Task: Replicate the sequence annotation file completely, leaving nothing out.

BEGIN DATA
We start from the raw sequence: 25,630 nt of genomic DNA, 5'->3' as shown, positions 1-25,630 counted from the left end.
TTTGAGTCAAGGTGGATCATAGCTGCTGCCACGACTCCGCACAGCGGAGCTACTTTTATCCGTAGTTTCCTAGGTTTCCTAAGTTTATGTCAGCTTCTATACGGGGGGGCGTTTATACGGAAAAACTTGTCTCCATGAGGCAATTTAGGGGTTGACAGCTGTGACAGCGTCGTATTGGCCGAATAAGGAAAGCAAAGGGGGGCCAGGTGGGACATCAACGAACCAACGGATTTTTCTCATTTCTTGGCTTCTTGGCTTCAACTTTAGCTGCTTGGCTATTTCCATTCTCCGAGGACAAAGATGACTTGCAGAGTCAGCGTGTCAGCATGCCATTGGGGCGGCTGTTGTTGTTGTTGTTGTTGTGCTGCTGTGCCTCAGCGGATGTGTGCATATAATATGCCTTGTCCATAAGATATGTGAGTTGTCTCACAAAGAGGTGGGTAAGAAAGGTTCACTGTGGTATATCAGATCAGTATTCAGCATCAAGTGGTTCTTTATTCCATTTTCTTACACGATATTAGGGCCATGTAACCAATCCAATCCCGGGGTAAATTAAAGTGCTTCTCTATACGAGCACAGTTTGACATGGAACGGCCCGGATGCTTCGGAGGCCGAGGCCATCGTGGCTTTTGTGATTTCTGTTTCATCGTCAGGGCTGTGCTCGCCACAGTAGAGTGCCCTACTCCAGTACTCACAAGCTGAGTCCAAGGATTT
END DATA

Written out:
We start from the raw sequence: 25,630 nt of genomic DNA, 5'->3' as shown, positions 1-25,630 counted from the left end.
TTTGAGTCAAGGTGGATCATAGCTGCTGCCACGACTCCGCACAGCGGAGCTACTTTTATCCGTAGTTTCCTAGGTTTCCTAAGTTTATGTCAGCTTCTATACGGGGGGGCGTTTATACGGAAAAACTTGTCTCCATGAGGCAATTTAGGGGTTGACAGCTGTGACAGCGTCGTATTGGCCGAATAAGGAAAGCAAAGGGGGGCCAGGTGGGACATCAACGAACCAACGGATTTTTCTCATTTCTTGGCTTCTTGGCTTCAACTTTAGCTGCTTGGCTATTTCCATTCTCCGAGGACAAAGATGACTTGCAGAGTCAGCGTGTCAGCATGCCATTGGGGCGGCTGTTGTTGTTGTTGTTGTTGTGCTGCTGTGCCTCAGCGGATGTGTGCATATAATATGCCTTGTCCATAAGATATGTGAGTTGTCTCACAAAGAGGTGGGTAAGAAAGGTTCACTGTGGTATATCAGATCAGTATTCAGCATCAAGTGGTTCTTTATTCCATTTTCTTACACGATATTAGGGCCATGTAACCAATCCAATCCCGGGGTAAATTAAAGTGCTTCTCTATACGAGCACAGTTTGACATGGAACGGCCCGGATGCTTCGGAGGCCGAGGCCATCGTGGCTTTTGTGATTTCTGTTTCATCGTCAGGGCTGTGCTCGCCACAGTAGAGTGCCCTACTCCAGTACTCACAAGCTGAGTCCAAGGATTT